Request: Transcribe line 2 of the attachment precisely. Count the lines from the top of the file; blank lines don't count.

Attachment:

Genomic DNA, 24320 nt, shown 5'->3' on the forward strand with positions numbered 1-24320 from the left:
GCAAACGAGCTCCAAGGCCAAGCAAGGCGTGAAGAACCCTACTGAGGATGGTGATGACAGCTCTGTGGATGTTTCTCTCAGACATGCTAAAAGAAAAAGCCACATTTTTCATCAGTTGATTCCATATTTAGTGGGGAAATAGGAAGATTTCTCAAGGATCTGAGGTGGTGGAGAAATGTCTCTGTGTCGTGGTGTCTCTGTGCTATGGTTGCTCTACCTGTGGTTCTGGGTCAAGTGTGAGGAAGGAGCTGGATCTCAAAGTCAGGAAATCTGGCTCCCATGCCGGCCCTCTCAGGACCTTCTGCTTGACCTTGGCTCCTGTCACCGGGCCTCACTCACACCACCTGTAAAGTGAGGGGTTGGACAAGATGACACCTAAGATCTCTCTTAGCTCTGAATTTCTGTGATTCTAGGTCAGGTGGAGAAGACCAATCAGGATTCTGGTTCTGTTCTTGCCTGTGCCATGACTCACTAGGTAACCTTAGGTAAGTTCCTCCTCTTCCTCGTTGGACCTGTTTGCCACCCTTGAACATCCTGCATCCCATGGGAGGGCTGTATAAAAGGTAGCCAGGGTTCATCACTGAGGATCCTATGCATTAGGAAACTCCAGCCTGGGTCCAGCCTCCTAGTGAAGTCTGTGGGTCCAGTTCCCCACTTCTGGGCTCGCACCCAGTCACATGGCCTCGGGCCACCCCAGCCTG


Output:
GCAAACGAGCTCCAAGGCCAAGCAAGGCGTGAAGAACCCTACTGAGGATGGTGATGACAGCTCTGTGGATGTTTCTCTCAGACATGCTAAAAGAAAAAGCCACATTTTTCATCAGTTGATTCCATATTTAGTGGGGAAATAGGAAGATTTCTCAAGGATCTGAGGTGGTGGAGAAATGTCTCTGTGTCGTGGTGTCTCTGTGCTATGGTTGCTCTACCTGTGGTTCTGGGTCAAGTGTGAGGAAGGAGCTGGATCTCAAAGTCAGGAAATCTGGCTCCCATGCCGGCCCTCTCAGGACCTTCTGCTTGACCTTGGCTCCTGTCACCGGGCCTCACTCACACCACCTGTAAAGTGAGGGGTTGGACAAGATGACACCTAAGATCTCTCTTAGCTCTGAATTTCTGTGATTCTAGGTCAGGTGGAGAAGACCAATCAGGATTCTGGTTCTGTTCTTGCCTGTGCCATGACTCACTAGGTAACCTTAGGTAAGTTCCTCCTCTTCCTCGTTGGACCTGTTTGCCACCCTTGAACATCCTGCATCCCATGGGAGGGCTGTATAAAAGGTAGCCAGGGTTCATCACTGAGGATCCTATGCATTAGGAAACTCCAGCCTGGGTCCAGCCTCCTAGTGAAGTCTGTGGGTCCAGTTCCCCACTTCTGGGCTCGCACCCAGTCACATGGCCTCGGGCCACCCCAGCCTG